On Sun, Aug 23, 2009 at 9:03 PM, brian ford<brixen / gmail.com> wrote:
> Hi,
>
> On Sun, Aug 23, 2009 at 4:53 PM, David A. Black<dblack / rubypal.com> wrote=
:
>> Hi --
>>
>> On Mon, 24 Aug 2009, Yehuda Katz wrote:
>>>
>>> The compelling this for me is that it makes methods that take multiple
>>> blocks easier for programmer to read. For programmer, one big confusion=
 in
>>> Ruby is difference between proc, block, lambda and method. Unifying syn=
tax
>>> for block and proc shows that they are really just same thing, with pro=
c
>>> passed as parameter and block passed as special parameter.
>>
>> I have to admit that this strikes me as a solution in search of a
>> problem, in that I've never had any trouble reading methods that take
>> Proc objects as arguments. Also, I think that with the unification of
>> block and method parameter semantics, things are getting a lot less
>> confusing as to the differences among them.
>>
>> I don't consider a block to be the same thing as a proc, nor do I
>> consider it a method argument. The block is part of the method-call
>> syntax; in itself, it isn't an object (just as the argument list is
>> not, in itself, an object).
>>
>>> Then whenever programmer sees { something } they know it is "proc" with
>>> lexical scope, and whenever programmer sees ->{ something } they know i=
t
>>> is
>>> "lambda" with function scope.
>>
>> One danger of { something } being a proc is that it does away with the
>> error message for odd-numbered hashes -- an edge case, admittedly, but
>> still.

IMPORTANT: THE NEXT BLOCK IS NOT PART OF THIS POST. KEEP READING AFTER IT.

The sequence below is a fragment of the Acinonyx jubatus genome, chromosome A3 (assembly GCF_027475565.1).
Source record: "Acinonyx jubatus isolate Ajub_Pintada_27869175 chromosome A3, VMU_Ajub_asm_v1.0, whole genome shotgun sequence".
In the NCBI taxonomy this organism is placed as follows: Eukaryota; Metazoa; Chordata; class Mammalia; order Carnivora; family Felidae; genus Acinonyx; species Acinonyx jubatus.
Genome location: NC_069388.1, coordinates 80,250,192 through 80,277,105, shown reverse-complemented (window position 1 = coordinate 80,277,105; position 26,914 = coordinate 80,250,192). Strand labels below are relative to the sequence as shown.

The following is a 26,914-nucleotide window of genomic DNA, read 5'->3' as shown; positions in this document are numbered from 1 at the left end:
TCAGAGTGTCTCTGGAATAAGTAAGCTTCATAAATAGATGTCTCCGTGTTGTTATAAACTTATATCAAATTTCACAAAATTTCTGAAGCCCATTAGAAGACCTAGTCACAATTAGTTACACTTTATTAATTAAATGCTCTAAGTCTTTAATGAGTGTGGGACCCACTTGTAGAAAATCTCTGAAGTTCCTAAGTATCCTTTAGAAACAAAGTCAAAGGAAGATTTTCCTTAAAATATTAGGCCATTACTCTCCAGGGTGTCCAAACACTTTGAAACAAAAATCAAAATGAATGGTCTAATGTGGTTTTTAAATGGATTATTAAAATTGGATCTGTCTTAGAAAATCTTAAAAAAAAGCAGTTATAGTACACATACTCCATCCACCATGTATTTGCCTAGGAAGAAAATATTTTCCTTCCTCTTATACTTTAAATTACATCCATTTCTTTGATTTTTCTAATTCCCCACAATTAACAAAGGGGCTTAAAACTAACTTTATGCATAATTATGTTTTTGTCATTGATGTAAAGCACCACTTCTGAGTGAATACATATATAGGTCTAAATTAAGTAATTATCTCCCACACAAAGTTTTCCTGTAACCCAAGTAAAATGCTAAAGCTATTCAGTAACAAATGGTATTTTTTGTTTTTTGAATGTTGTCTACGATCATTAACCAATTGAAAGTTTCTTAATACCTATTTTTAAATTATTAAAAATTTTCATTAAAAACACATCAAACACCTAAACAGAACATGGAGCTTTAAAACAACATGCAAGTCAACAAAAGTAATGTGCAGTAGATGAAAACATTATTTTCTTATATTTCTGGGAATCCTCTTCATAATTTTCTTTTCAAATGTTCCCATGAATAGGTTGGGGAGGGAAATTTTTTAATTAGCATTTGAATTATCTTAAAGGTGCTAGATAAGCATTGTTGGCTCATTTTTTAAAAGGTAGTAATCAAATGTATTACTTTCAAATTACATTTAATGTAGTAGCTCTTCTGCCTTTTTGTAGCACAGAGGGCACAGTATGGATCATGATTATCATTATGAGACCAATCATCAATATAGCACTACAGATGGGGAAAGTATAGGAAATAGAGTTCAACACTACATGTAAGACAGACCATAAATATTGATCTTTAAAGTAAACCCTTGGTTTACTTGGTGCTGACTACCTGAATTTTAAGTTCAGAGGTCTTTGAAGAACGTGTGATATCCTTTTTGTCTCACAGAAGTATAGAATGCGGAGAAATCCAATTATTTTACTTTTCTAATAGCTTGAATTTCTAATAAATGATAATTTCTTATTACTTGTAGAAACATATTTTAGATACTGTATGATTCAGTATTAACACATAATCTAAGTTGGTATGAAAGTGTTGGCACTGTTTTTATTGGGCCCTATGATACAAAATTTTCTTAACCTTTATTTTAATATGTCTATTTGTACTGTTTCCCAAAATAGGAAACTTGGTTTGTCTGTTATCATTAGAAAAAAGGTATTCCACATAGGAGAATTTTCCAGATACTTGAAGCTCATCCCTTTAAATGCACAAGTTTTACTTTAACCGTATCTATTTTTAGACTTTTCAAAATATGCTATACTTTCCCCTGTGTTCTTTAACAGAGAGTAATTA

>>
>>> I would even be in favor of def { } as lambda syntax, which would make
>>> clear
>>> to programmer that this block behaves just like normal method. Then we
>>> have
>>> just two things: def for method-scope (def something() end and def { })
>>> and
>>> bare { } for block scope.
>>
>> Dave Thomas brought up the def { } thing at RubyConf 2005, I believe,
>> and got a big round of applause :-) It's definitely way better than
>> ->() (which I still sort of hope will disappear, though my hope is
>> fading).
>
> I am desperately hoping for a miracle, that ->() will be removed.
>
> Could we add def {} and see by usage which prevails? Or take a
> world-wide vote (perhaps weighted by number of lines of Ruby code
> written by the voter)?
>
> Alas, if ->() stays, we will at least have an easy pick for the
> ugliest bit of Ruby syntax.
>
> BTW, could someone share code that effectively uses something like:
>
> =A0call_method -> { proc_1 },
> =A0 =A0 =A0 =A0 =A0 =A0 -> { proc_2 },
> =A0 =A0 =A0 =A0 =A0 =A0 -> { proc_3 }

It's nice for declarative style:

Sampler.new do
  sample 'Memory/Resident',
    available: -> { File.exist? "/proc/#{$$}/status" }
    measure: -> { $1.to_i if File.read("/proc/#{$$}/status") =3D~ /RSS:\s*(=
\d+)/ )

  sample 'Objects/Live',
    available: -> { ObjectSpace.respond_to? :live_objects },
    measure: -> { ObjectSpace.live_objects }
end

jeremy